IMPORTANT: TIME IS RUNNING SHORT
USD LIBOR will cease as a panel rate immediately after June 30, 2023. The time to act with respect to legacy transactions is now.
What you need to know
This is a brief update of impending changes to the London Interbank Offered Rate (LIBOR). LIBOR has been a long-standing index for financial transactions and is currently the most commonly used variable interest rate index for short-term interest rates, business loans, variable-rate loans, financial derivative contracts, and other commercial lending products.
Frequently asked questions
What is LIBOR and why is it important?
The London Interbank Oﬀered Rate (LIBOR) is the most commonly used benchmark for short-term interest rates and often is referenced globally in documentation for derivatives, bonds, business loans and consumer financial products. The setting of LIBOR was, prior to the end of 2021, made daily on London business days by submissions of the average rates at which LIBOR panel banks believe they can obtain wholesale unsecured funding in 5 currencies (USD, GBP, EUR, JPY and CHF) and 7 maturities (from overnight to 12 months). After the end of 2021, the one-week and two-month USD LIBOR publication ended and the representative publication of LIBOR in all non-USD currencies ended. It is estimated that up to $200 trillion of financial instruments (loans, bonds, derivatives and consumer financial products) have been tied to USD LIBOR and that matters to everyone – small businesses, corporations, banks, broker dealers, consumers and investors.
What is happening with LIBOR and why transition away from it?
In March 2021, LIBOR’s administrator and regulator have confirmed the endgame for USD LIBOR. The ICE Benchmark Administration (IBA) ceased publication of the one-week and two-month USD LIBOR tenors immediately after December 31, 2021, and the remaining tenors (i.e., Overnight/Spot Next, 1-month, 3-month, 6- month and 12-month) will cease on a representative basis immediately after June 30, 2023. The period between end- 2021 and mid-2023 is primarily intended to allow legacy contracts to mature or to be amended.
U.S. federal banking regulators stated that using USD LIBOR as a reference rate for new contracts after December 31, 2021 would create safety and soundness risks, other than in certain limited circumstances.
Transition to alternative benchmark interest rates has been well underway, but much work still is needed in order to implement a successful reference rate change.
Additionally, as of December 31, 2021, the IBA ceased publication of all Sterling, Euro, Swiss Franc, Japanese Yen LIBOR settings on a representative basis.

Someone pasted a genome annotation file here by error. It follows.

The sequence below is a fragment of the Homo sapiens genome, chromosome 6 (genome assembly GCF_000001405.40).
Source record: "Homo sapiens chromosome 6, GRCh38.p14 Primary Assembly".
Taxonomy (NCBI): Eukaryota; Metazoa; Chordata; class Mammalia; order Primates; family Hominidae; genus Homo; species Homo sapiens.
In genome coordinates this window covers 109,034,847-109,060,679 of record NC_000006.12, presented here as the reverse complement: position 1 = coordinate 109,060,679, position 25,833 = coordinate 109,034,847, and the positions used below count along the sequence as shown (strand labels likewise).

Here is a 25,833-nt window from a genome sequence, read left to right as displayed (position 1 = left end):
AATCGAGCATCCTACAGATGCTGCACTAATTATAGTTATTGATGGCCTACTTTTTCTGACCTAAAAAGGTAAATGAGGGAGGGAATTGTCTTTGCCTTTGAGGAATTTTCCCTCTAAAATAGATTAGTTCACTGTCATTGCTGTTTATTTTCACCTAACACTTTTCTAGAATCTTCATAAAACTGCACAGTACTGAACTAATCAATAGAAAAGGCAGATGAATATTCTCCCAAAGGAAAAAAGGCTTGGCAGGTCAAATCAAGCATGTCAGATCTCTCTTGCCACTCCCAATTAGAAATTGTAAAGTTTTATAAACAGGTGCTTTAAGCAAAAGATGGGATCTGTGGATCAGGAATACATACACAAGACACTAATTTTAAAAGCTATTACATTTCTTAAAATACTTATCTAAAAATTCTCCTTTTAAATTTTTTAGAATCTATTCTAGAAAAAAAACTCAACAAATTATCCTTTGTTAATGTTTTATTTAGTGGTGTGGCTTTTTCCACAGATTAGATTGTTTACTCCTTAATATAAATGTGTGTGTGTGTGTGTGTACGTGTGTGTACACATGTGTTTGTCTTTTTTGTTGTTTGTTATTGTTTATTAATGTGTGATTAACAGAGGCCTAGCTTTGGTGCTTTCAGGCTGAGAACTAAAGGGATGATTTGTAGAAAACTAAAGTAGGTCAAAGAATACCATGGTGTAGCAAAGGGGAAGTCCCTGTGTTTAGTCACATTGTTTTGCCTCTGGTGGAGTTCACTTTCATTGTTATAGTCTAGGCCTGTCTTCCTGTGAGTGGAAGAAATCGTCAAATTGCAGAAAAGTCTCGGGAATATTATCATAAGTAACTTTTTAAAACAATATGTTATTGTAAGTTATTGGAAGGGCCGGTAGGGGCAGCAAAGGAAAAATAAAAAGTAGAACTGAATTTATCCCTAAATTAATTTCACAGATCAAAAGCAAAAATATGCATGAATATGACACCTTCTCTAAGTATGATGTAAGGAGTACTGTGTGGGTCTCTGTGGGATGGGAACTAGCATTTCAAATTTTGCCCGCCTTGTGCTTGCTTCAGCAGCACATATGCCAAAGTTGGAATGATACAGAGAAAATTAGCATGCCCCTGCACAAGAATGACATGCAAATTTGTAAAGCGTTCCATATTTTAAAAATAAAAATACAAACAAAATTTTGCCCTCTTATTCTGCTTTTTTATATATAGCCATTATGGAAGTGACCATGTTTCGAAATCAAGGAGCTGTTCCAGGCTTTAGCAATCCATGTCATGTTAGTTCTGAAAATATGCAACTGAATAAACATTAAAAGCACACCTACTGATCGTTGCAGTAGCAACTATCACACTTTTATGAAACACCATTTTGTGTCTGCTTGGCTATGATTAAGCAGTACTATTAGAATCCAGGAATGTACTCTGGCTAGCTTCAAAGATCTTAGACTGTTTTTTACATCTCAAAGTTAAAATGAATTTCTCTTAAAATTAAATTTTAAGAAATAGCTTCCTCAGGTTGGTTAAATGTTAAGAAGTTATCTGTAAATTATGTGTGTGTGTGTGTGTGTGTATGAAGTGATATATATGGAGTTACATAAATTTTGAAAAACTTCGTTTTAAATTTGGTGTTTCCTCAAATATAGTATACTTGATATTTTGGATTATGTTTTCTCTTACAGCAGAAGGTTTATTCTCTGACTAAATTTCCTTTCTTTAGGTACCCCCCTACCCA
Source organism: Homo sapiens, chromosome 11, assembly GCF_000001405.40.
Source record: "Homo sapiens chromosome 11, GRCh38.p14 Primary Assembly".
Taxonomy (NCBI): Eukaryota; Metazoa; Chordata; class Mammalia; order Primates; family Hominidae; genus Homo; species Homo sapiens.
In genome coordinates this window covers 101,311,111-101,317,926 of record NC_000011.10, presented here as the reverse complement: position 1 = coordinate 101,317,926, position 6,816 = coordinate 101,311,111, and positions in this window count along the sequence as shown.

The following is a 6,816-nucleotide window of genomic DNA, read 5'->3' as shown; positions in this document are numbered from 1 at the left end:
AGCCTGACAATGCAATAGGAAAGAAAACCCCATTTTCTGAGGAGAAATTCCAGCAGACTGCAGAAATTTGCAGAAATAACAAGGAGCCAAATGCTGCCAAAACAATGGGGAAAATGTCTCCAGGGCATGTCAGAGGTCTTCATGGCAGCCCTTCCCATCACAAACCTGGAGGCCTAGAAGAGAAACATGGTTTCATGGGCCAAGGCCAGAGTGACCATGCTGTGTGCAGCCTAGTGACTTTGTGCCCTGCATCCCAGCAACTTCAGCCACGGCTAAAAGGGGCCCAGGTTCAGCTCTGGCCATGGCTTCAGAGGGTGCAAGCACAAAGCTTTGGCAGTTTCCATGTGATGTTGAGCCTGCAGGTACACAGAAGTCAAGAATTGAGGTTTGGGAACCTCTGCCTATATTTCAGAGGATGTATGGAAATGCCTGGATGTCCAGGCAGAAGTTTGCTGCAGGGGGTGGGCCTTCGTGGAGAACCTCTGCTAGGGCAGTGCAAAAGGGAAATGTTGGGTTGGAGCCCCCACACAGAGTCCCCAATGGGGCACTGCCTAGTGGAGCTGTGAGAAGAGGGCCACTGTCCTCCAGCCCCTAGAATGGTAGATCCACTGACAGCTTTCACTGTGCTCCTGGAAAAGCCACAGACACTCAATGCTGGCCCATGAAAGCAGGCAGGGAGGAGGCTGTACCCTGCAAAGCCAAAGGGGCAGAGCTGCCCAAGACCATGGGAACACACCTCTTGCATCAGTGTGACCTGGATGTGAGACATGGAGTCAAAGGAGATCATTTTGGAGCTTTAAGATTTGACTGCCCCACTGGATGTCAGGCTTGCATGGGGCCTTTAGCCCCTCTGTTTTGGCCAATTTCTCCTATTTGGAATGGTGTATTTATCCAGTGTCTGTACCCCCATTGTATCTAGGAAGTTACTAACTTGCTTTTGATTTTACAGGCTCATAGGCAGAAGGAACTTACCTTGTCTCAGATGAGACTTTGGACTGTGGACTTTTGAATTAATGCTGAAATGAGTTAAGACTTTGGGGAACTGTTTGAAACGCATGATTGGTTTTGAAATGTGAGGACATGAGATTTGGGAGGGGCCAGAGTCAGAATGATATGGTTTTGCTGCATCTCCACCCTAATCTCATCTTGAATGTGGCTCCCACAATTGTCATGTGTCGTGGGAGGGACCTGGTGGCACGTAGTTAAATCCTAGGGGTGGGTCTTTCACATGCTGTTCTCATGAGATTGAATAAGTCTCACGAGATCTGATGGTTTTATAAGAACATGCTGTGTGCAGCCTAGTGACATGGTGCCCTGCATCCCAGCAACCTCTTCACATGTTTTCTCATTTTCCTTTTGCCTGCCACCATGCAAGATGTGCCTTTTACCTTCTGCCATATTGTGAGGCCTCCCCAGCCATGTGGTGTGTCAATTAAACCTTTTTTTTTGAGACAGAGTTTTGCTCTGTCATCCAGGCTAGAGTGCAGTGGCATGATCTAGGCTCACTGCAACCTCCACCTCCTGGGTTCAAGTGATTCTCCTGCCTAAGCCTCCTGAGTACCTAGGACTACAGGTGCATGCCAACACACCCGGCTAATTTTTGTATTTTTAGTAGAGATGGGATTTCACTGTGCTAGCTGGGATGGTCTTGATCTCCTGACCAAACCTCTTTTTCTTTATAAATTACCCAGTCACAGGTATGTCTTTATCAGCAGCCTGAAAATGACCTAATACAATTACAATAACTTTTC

What is the role of the ARRC?
In 2014, the U.S. Federal Reserve and the New York Federal Reserve Bank (NY Fed) established the Alternate Reference Rates Committee (ARRC) to lead the transition away from LIBOR. It recommended the Secured Overnight Financing Rate (SOFR) as the replacement for USD LIBOR and encouraged the development of a SOFR futures market.
For the most recent information about the ARRC, please visit here.
What is SOFR?
In June 2017, the ARRC identified SOFR as the recommended alternative reference rate for USD LIBOR. SOFR is a broad measure of the cost of borrowing cash overnight, collateralized by U.S. Treasury securities (each a repurchase or repo transaction). While LIBOR is not fully transaction based, SOFR is based on an overnight repo market with ~ $1 trillion of transactions per day. The NY Fed is the administrator and producer of SOFR. Publication of SOFR began in April 2018.
Trading and clearing of SOFR based futures and SOFR-based swaps began in 2018.
How is SOFR calculated?
SOFR is calculated as a volume-weighted median of transaction level tri-party repo transaction data, General Collateral Finance repo transaction data and data on bilateral U.S. Treasury repos cleared through the Fixed Income Clearing Corporation's delivery-versus-payment service provided by Depository Trust & Clearing Corporation (DTCC) Solutions LLC. SOFR is published each business day on the NY Federal Reserve’s website.
Does the ARRC have a timeline for the adoption of SOFR?
In July 2022, the ARRC published its Legacy Playbook detailing recommendations for the transition of legacy USD LIBOR cash products. This Legacy Playbook discussed Contract Assessment, Contract Remediation, Fallback Communication and Implementation. The Legacy Playbook (located here) also included a compilation of publications by the ARRC and links to relevant reference materials.
In October 2022, the ARRC released Loan Remediation Survey Results detailing information on lenders’ and borrowers’ steps underway, as well as plans going forward to remediate USD LIBOR business loans.
In April 2021, the ARRC published its progress report on the transition from USD LIBOR, outlining key reference rate reform eﬀorts, progress to date, and areas requiring further work. The “Progress Report: The Transition from U.S. Dollar Libor” also included the ARRC’s 2021 Objectives and Priorities to support a smooth and efficient transition from LIBOR.
In September 2020, the ARRC updated its recommended Best Practices for Completing Transition From LIBOR, originally released in May 2020. The ARRC’s Best Practices were intended to clarify the timelines and interim milestones for floating rate notes, business loans, consumer loans, securitizations and derivatives that the ARRC believed were appropriate for transitioning away from LIBOR in order to minimize market disruption and support a smooth transition to SOFR.